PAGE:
Computer viruses are increasingly causing patient monitoring equipment and other hospital software systems to at least temporarily shut down, the MIT Technology Review reports. And device manufacturers are making the problem harder to fight because many resist the addition of software changes to prevent malware, citing FDA regulations.
How big is the problem? It is widespread and growing, said Kevin Fu, a medical-device security expert at the University of Massachusetts, Amherst and the University of Michigan, and Mark Olson, chief information security office at Beth Israel Deaconess Medical Center in Boston. Both spoke at a recent National Institute of Standards and Technology Information Security & Privacy Advisory Board medical-device panel meeting covered by Technology Review. While no fatalities have been reported, Olson said patient monitors, drug compounders, MRI devices and picture-archiving systems used with diagnostic equipment have all been affected at some point.
Beth Israel offers an example of how frustrating the problem can be. Fu said 664 pieces of medical equipment at his hospital use older Windows operating systems. And manufacturers won't modify the equipment. What's worse: The device makers have previously cited FDA regulations as reason to not let hospitals improve the software or add antivirus protection, though Olsen noted that the manufacture in question--Philips--has finally replaced the faulty computer systems. (Companies cite FDA guidance dating back to 2009, however, as hampering their ability to make computer system changes efficiently).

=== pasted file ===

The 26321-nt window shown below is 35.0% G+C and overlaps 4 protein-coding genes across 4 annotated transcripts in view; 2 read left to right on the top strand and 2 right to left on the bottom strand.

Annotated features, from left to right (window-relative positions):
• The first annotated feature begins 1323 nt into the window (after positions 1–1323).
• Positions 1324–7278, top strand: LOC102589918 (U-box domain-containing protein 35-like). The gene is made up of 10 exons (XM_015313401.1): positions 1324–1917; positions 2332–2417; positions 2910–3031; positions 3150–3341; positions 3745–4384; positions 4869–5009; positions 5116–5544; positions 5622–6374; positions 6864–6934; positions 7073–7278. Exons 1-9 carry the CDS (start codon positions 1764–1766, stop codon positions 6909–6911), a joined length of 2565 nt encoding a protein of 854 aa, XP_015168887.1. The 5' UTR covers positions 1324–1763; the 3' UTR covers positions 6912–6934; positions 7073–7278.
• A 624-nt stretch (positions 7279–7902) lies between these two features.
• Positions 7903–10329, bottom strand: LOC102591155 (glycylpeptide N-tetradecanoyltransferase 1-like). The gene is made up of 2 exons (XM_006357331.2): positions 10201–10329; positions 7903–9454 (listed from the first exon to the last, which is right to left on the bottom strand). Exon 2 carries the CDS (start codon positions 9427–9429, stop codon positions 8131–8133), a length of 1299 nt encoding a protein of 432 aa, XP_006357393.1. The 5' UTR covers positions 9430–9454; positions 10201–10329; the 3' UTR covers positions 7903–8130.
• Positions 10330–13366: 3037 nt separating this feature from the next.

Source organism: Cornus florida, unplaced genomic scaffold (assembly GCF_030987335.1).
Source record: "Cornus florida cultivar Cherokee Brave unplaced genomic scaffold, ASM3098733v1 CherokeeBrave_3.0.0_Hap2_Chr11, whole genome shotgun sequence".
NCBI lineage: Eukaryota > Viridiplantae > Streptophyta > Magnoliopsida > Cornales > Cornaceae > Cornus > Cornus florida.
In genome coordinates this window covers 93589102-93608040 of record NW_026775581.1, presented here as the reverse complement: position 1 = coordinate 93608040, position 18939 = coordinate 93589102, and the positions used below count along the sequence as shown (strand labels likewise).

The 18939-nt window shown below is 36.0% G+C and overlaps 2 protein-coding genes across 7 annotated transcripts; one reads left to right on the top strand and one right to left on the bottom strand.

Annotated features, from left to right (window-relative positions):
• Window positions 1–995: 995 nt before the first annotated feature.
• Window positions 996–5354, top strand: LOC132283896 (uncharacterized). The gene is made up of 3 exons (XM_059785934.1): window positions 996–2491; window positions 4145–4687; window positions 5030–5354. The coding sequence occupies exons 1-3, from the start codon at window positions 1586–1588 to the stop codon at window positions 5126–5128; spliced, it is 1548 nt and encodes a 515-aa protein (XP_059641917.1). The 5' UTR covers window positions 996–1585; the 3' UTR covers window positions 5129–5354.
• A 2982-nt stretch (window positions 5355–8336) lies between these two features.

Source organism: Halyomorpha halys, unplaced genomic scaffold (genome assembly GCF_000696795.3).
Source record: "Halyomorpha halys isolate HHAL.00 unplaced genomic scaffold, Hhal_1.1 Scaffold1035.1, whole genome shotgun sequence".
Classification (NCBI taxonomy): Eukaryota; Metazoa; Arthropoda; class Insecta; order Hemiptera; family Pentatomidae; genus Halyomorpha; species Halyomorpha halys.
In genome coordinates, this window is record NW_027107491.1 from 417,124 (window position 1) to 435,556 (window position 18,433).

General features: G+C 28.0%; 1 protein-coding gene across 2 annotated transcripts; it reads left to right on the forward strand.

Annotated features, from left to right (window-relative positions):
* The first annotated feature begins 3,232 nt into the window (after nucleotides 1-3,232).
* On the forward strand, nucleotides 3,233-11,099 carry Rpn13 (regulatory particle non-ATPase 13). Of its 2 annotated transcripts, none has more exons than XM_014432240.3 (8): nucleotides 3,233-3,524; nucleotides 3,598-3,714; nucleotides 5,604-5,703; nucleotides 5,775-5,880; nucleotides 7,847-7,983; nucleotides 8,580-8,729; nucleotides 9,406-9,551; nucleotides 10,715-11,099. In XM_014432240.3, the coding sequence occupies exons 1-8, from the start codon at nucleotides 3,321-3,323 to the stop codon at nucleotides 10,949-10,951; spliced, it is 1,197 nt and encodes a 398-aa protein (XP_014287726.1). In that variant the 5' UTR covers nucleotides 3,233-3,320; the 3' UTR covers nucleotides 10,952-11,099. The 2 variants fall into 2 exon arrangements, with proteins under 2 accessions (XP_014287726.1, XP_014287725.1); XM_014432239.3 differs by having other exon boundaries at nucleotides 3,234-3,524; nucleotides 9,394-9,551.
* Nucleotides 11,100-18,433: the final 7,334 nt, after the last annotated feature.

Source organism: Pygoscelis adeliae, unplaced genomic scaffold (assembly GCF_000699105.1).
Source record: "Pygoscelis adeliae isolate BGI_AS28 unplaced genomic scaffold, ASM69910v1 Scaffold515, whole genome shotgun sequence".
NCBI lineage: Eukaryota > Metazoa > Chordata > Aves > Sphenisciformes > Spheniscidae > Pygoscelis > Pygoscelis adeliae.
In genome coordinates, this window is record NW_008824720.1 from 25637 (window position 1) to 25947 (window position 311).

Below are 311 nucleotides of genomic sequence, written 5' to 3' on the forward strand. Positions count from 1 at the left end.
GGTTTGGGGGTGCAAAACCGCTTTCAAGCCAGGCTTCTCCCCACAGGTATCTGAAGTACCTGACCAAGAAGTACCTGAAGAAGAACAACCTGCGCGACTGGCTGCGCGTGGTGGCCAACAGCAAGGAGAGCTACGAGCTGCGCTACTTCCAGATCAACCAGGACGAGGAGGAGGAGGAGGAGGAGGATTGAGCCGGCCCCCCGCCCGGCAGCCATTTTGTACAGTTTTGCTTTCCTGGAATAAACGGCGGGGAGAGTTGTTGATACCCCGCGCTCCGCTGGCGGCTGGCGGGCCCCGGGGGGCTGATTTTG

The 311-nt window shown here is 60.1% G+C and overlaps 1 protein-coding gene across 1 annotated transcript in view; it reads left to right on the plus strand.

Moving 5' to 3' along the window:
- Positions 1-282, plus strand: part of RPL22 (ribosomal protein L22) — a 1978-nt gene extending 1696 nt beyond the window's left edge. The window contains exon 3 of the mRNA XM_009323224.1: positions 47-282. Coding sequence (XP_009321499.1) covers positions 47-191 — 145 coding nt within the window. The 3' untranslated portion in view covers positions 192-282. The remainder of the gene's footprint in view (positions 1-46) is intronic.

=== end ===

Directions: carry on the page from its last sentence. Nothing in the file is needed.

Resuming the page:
Otherwise, Olsen said the hospital must take one or two computers off line each week for cleaning because of malware infections, adding expense, reducing efficiency and perpetuating safety risks.
The FDA is reviewing its regulatory position on software and says it will work, over time, on updating its guidelines, according to the article.
- read the MIT Technology Review story